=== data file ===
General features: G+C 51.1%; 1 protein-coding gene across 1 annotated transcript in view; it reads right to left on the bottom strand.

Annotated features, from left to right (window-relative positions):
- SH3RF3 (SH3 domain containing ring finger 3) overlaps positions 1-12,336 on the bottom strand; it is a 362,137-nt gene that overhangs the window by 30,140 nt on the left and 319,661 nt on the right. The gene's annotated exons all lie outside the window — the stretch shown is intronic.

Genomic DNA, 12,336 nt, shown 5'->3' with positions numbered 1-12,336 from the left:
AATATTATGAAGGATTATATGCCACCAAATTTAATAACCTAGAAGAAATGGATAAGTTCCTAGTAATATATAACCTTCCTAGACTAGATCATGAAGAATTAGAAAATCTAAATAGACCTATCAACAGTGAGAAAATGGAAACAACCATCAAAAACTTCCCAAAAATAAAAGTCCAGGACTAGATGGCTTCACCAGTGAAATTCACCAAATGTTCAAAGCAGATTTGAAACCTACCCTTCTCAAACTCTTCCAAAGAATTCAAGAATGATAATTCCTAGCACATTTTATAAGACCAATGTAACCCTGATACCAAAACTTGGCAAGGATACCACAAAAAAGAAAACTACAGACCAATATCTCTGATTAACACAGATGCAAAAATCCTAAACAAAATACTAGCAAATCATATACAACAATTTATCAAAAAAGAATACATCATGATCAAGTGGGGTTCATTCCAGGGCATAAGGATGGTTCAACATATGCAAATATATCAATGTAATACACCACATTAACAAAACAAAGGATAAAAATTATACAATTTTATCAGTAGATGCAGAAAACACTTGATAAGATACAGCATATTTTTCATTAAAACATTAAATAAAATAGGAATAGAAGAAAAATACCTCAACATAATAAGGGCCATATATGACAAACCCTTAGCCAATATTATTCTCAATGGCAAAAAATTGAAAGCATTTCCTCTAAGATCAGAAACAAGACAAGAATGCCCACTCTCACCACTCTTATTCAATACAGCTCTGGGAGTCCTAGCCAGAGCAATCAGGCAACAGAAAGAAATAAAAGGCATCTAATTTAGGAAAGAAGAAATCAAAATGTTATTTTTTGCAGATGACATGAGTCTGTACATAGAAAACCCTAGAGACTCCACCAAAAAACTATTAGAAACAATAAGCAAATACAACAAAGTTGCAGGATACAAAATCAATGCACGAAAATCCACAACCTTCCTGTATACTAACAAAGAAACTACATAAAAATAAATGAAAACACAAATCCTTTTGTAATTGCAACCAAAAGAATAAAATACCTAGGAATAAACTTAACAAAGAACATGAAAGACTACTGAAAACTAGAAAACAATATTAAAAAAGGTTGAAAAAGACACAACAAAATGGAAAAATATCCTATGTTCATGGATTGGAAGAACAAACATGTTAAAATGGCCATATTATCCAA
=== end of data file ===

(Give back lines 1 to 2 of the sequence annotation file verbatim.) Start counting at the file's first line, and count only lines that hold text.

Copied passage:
General features: G+C 51.1%; 1 protein-coding gene across 1 annotated transcript in view; it reads right to left on the bottom strand.

Annotated features, from left to right (window-relative positions):